Renters struggling as COVID-19 pandemic drags on

Despite temporary halt on evictions, tenants face hardship, uncertainty

David Gilbert
Posted 4/20/20

Anna Alling-Rafferty spent her pregnancy in a homeless shelter. With the help of a housing assistance group, she, her husband David and their daughter Remi, now six months old, landed a two-bedroom …

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Renters struggling as COVID-19 pandemic drags on

Despite temporary halt on evictions, tenants face hardship, uncertainty


Anna Alling-Rafferty spent her pregnancy in a homeless shelter.

With the help of a housing assistance group, she, her husband David and their daughter Remi, now six months old, landed a two-bedroom apartment in Aurora. They moved in on March 17, as efforts to contain COVID-19 reached a fever pitch.

Alling-Rafferty, 25, found herself stuck: Her new full-time job at a pawn shop meant she no longer qualified for government assistance, but her hours were cut amid the pandemic, and stockpiling food to endure cascading shutdowns left her broke.

Short on rent and baby formula, she turned to the internet for help. She appealed to the Facebook group “Help Needed in Denver Metro COVID-19,” and the floodgates opened.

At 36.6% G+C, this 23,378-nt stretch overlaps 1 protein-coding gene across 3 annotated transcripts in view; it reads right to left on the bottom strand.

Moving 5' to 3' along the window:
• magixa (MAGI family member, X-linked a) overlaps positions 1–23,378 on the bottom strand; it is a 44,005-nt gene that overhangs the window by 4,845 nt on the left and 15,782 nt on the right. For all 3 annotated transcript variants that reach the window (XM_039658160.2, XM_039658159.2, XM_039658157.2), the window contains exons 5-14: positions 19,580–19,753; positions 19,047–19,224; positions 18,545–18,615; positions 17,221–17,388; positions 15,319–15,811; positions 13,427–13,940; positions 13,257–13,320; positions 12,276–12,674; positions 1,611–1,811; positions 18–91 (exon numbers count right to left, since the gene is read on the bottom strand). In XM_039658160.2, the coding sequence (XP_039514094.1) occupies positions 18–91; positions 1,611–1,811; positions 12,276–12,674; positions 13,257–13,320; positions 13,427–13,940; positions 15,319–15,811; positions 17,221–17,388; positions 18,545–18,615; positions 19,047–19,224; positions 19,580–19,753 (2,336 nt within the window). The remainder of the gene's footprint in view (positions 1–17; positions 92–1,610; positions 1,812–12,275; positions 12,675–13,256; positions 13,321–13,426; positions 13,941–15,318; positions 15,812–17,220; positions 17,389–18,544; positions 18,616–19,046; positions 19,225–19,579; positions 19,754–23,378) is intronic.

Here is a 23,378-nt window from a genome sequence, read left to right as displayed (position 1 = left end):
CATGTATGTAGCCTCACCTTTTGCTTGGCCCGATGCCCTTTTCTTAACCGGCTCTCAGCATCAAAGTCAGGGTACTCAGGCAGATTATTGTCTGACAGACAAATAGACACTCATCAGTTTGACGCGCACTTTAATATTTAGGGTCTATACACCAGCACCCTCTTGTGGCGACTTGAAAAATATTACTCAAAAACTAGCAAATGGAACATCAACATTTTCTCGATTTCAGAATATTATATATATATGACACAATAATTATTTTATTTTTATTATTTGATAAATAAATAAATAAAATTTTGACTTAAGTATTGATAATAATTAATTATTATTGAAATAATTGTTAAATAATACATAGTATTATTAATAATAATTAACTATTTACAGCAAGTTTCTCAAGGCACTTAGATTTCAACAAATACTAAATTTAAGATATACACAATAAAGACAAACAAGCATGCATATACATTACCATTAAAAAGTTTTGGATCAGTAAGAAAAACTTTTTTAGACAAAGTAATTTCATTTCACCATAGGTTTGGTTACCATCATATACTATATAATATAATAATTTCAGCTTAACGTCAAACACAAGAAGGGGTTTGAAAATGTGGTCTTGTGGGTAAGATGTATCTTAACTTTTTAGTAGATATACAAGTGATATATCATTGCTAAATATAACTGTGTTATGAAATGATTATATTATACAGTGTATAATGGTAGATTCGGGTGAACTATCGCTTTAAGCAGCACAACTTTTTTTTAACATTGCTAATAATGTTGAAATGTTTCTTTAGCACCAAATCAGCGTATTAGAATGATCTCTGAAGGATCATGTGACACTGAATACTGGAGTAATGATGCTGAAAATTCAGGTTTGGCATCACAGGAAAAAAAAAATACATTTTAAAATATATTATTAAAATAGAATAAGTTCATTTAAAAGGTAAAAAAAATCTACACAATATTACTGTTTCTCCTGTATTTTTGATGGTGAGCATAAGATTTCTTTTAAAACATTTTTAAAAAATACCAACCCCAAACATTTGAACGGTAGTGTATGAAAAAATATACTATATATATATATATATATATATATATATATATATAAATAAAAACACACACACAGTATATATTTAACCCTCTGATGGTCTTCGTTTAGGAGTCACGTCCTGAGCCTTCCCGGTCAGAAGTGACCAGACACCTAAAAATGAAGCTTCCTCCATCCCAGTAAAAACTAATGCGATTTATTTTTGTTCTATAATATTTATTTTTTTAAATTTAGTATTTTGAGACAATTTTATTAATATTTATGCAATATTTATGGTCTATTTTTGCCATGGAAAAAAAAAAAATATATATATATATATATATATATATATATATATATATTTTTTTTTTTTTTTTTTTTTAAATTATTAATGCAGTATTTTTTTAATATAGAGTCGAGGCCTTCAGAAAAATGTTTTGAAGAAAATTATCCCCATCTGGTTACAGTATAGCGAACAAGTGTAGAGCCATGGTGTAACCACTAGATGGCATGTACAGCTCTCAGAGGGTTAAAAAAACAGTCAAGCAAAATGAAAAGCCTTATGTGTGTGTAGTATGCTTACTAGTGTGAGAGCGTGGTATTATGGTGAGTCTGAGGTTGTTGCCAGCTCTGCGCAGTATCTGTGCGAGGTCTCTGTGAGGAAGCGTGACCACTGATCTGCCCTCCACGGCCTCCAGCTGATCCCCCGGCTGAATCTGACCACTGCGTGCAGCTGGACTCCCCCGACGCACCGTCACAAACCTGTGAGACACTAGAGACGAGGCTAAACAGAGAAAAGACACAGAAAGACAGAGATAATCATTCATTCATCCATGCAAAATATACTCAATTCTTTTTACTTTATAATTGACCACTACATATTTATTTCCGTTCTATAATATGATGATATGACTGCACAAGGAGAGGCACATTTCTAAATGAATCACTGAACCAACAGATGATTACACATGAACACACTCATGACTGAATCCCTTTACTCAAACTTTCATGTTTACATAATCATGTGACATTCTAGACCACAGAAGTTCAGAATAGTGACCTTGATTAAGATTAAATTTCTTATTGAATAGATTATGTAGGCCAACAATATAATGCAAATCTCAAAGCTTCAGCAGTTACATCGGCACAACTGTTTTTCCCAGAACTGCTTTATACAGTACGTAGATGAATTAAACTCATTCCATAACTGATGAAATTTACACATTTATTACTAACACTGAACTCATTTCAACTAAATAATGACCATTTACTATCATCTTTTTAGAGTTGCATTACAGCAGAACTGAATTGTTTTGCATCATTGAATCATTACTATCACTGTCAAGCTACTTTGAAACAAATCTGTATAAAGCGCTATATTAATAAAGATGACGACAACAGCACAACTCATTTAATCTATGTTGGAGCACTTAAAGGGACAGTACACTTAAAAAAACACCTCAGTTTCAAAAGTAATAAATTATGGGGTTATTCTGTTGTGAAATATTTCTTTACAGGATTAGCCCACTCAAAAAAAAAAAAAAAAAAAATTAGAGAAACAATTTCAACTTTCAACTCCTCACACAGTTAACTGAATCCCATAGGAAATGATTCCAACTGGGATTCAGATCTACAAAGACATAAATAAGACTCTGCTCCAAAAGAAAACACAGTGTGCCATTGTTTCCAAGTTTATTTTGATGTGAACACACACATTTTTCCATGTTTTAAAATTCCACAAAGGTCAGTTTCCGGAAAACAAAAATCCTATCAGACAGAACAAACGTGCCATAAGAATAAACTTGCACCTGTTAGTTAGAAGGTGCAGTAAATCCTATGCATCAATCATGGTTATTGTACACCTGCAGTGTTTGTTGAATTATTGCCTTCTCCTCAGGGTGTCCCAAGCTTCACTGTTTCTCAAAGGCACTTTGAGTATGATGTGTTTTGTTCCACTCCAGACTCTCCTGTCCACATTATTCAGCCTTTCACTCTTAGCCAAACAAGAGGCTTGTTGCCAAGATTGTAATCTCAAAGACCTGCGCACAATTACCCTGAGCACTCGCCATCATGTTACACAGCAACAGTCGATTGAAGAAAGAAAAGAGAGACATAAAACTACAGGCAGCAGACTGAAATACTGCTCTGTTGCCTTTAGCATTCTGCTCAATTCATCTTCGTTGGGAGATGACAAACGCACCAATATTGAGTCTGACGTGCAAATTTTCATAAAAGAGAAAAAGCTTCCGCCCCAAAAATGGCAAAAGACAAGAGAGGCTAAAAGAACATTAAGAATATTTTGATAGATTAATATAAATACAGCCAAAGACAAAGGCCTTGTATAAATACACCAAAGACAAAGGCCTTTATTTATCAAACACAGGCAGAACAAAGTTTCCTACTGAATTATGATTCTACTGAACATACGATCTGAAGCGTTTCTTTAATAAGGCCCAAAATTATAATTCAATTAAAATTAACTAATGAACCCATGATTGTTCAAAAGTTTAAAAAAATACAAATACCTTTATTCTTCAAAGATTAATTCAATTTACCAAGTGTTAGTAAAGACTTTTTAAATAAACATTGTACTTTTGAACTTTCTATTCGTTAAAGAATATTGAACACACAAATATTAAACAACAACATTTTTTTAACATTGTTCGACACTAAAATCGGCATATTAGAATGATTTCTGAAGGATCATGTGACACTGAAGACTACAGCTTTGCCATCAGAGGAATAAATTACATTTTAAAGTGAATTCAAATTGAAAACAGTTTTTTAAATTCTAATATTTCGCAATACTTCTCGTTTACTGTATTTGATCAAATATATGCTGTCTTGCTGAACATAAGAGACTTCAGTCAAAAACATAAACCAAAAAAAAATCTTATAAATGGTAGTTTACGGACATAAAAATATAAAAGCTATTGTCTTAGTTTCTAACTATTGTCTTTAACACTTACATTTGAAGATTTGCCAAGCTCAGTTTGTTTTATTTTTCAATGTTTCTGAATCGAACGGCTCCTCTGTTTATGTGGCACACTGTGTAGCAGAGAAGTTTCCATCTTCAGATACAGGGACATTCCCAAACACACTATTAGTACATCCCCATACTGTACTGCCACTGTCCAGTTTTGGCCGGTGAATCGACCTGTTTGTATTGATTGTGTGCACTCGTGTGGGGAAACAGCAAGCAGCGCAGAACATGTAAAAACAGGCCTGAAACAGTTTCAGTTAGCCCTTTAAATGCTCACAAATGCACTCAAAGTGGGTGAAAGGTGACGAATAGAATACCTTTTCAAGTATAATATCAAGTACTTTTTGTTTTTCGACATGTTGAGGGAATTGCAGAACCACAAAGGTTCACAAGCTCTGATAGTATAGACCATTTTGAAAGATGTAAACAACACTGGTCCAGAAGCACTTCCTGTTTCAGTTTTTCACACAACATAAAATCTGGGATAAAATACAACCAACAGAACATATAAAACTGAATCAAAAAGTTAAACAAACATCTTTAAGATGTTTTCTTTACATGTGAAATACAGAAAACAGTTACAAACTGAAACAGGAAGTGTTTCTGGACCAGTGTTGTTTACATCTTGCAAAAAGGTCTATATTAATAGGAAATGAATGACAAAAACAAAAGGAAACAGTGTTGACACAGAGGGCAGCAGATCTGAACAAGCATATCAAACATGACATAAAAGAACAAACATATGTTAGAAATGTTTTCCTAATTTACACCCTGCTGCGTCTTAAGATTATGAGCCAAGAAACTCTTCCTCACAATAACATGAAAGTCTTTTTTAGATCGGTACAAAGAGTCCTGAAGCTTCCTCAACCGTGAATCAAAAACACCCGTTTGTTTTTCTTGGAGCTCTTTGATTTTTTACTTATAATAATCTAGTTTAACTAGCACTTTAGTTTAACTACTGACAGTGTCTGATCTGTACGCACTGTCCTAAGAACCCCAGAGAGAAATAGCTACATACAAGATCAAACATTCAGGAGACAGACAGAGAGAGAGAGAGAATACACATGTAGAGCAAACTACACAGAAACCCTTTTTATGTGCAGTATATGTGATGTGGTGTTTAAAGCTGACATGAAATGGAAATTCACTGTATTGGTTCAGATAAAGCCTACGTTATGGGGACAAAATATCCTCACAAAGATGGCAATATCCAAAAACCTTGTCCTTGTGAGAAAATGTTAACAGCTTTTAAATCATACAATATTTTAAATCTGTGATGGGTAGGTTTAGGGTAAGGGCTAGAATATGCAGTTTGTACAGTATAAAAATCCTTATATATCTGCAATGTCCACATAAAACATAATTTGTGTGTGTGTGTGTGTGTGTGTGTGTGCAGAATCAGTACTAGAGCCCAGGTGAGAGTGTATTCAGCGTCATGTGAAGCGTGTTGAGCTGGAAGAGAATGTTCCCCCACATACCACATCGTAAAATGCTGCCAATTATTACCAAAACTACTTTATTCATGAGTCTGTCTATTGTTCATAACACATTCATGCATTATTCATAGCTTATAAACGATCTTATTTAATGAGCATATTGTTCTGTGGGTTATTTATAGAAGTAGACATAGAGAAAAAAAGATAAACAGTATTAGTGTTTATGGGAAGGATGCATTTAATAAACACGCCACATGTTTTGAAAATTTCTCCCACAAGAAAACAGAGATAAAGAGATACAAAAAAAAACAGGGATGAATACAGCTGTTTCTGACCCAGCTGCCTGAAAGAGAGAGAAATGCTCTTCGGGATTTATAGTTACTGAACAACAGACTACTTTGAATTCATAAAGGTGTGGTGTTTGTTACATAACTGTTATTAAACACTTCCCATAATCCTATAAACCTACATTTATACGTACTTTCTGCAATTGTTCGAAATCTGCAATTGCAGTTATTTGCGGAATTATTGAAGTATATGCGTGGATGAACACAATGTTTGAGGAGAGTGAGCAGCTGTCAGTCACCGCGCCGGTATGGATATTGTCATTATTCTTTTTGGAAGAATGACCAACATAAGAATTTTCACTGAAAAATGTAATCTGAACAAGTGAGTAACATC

“We got food, cans of formula, even furniture,” Alling-Rafferty said. “Someone left a box of diapers outside our door. Most importantly, someone donated enough money to cover rent. I spent so long being looked down on when I was homeless, and here I got nothing but kindness and support.”

Now, with another month of rent looming, she's caught again: Waiting on a stimulus check that hasn't arrived, and trying to hash out a possible rent deferment with her property management agency, but worried that deferring rent will only increase her burden in coming months. If all else fails, she may turn back to the kindness of strangers.

“It's nerve-racking,” she said. “I have a baby now. I never want to be homeless again, but I know it can happen. I hope we figure this out.”

'I've never seen a moment like this'

As unemployment spikes to levels not seen in decades, Alling-Rafferty is one of perhaps thousands of people statewide who will face hardships paying rent in coming months, housing advocates say.

“It's pretty dire,” said Zach Neumann, a Denver-based tenants' rights attorney who founded the COVID-19 Eviction Defense Project, a network to help tenants navigate the pandemic. “I've never seen a moment like this.”

Officials in many cities and counties have declared short-term moratoria on eviction proceedings, and the federal government has temporarily halted eviction proceedings on tenants in homes with federally-backed mortgages, but Neumann said many landlords are still placing demands for payment on tenants' doors.